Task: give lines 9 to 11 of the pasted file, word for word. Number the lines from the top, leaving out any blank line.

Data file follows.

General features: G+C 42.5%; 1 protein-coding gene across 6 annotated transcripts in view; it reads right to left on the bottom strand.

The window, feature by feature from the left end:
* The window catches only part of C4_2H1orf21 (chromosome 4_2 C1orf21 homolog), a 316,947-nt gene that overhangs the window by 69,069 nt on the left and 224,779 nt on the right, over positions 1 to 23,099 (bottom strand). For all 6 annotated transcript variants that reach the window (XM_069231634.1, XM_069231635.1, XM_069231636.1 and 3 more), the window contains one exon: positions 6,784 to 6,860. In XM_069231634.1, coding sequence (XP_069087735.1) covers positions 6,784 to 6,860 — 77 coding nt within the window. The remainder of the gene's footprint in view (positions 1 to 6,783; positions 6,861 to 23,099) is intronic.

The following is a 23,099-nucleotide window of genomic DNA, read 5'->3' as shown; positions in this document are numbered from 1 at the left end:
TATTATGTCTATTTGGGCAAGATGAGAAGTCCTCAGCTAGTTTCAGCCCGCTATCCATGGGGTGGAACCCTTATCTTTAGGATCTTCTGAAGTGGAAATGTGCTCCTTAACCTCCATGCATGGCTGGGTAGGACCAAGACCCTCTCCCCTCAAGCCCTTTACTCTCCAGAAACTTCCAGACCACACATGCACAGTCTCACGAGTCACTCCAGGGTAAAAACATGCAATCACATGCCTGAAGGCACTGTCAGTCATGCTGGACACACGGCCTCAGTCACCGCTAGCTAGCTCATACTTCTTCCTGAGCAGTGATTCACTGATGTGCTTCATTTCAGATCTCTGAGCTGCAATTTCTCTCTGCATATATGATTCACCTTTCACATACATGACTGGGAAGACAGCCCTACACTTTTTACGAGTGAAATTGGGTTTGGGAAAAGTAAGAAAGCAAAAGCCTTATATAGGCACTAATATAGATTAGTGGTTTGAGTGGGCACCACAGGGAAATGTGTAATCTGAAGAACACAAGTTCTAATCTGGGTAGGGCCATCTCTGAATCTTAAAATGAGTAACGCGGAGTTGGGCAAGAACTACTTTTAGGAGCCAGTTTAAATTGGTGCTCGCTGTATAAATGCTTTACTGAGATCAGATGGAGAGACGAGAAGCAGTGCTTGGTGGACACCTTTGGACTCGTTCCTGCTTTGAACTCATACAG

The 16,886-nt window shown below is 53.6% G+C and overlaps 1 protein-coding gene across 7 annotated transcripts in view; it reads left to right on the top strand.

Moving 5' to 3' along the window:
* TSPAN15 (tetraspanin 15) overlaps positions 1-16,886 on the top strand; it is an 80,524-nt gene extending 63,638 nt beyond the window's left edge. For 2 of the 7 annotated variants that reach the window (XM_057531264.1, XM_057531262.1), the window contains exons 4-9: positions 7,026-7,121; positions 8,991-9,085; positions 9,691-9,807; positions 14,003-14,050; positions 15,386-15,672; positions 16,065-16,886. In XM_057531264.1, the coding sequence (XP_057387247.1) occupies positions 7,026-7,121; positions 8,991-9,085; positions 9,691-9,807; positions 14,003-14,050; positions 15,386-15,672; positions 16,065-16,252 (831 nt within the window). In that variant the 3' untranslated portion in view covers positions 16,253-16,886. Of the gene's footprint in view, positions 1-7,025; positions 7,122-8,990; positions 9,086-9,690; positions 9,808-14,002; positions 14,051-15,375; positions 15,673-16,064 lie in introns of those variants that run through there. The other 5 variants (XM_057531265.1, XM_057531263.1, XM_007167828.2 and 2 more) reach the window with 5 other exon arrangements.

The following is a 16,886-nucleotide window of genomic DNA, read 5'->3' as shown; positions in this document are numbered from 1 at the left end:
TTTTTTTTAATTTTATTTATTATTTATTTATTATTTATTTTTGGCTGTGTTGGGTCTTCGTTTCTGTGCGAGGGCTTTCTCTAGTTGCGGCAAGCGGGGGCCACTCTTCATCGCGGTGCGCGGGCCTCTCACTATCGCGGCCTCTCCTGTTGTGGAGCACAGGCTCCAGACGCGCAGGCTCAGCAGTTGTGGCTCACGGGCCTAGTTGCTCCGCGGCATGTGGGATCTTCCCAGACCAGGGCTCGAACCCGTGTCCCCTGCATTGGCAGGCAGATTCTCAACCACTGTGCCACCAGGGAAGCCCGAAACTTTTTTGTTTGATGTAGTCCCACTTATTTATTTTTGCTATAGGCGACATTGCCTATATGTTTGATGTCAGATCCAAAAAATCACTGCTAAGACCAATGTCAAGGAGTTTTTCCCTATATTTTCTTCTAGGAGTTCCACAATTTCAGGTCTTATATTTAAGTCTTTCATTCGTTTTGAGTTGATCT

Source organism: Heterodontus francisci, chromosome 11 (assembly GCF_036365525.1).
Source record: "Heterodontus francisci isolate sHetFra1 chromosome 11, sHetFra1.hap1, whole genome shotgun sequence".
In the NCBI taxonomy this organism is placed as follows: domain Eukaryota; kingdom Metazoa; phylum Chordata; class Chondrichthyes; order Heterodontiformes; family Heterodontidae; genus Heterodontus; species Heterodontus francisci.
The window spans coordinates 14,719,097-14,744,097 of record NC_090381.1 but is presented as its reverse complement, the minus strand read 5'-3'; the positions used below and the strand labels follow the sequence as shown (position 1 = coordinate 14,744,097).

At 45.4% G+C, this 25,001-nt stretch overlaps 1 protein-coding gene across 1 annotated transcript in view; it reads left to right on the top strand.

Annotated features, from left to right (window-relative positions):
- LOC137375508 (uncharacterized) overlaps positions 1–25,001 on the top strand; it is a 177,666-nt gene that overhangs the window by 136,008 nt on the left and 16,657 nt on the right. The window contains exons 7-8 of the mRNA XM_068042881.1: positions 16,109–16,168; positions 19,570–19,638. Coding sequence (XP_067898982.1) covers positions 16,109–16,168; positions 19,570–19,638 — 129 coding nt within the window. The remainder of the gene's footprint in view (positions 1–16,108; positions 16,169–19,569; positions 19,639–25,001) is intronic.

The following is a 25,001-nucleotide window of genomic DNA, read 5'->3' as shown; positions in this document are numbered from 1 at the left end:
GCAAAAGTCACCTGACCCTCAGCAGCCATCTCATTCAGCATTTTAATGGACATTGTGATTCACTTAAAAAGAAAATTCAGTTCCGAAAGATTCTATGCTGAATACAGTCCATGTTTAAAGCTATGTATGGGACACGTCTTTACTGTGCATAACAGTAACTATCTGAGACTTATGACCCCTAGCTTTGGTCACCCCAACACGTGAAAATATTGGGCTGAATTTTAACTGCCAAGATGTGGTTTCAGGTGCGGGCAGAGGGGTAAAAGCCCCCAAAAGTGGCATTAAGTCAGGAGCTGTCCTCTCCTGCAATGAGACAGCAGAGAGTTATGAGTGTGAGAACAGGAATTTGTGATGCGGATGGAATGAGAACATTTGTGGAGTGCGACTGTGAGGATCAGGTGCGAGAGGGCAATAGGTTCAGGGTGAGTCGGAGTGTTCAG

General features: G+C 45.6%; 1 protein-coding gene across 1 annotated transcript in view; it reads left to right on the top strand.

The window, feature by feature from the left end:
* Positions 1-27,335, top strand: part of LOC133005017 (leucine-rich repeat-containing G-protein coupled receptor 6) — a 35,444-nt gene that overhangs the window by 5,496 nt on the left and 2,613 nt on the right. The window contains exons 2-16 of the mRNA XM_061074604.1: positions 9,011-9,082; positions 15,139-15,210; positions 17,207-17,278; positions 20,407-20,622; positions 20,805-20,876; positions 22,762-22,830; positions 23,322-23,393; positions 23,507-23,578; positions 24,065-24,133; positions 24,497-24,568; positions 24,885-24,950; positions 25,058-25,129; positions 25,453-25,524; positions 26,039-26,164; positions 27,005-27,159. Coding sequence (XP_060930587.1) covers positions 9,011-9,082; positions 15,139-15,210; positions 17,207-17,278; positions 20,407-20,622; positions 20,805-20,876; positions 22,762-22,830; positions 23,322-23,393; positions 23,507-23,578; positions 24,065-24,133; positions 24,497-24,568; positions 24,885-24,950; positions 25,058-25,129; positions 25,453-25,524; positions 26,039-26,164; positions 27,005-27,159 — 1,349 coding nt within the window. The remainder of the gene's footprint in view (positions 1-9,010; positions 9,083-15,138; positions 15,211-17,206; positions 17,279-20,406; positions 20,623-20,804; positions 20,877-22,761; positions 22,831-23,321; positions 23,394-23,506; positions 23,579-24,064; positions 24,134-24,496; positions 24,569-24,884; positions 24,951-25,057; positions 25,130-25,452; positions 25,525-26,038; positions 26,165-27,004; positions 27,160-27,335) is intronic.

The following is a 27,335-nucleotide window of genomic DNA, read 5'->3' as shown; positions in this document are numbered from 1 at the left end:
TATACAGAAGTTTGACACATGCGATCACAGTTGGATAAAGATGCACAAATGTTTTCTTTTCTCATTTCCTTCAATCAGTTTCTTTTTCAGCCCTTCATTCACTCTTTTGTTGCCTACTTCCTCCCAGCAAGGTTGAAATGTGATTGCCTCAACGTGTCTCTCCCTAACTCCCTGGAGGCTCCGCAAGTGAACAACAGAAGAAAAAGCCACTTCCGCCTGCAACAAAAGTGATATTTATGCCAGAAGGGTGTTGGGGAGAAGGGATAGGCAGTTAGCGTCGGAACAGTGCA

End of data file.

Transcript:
The following is a 16,886-nucleotide window of genomic DNA, read 5'->3' as shown; positions in this document are numbered from 1 at the left end:
TTTTTTTTAATTTTATTTATTATTTATTTATTATTTATTTTTGGCTGTGTTGGGTCTTCGTTTCTGTGCGAGGGCTTTCTCTAGTTGCGGCAAGCGGGGGCCACTCTTCATCGCGGTGCGCGGGCCTCTCACTATCGCGGCCTCTCCTGTTGTGGAGCACAGGCTCCAGACGCGCAGGCTCAGCAGTTGTGGCTCACGGGCCTAGTTGCTCCGCGGCATGTGGGATCTTCCCAGACCAGGGCTCGAACCCGTGTCCCCTGCATTGGCAGGCAGATTCTCAACCACTGTGCCACCAGGGAAGCCCGAAACTTTTTTGTTTGATGTAGTCCCACTTATTTATTTTTGCTATAGGCGACATTGCCTATATGTTTGATGTCAGATCCAAAAAATCACTGCTAAGACCAATGTCAAGGAGTTTTTCCCTATATTTTCTTCTAGGAGTTCCACAATTTCAGGTCTTATATTTAAGTCTTTCATTCGTTTTGAGTTGATCT

Source organism: Heterodontus francisci, chromosome 11 (assembly GCF_036365525.1).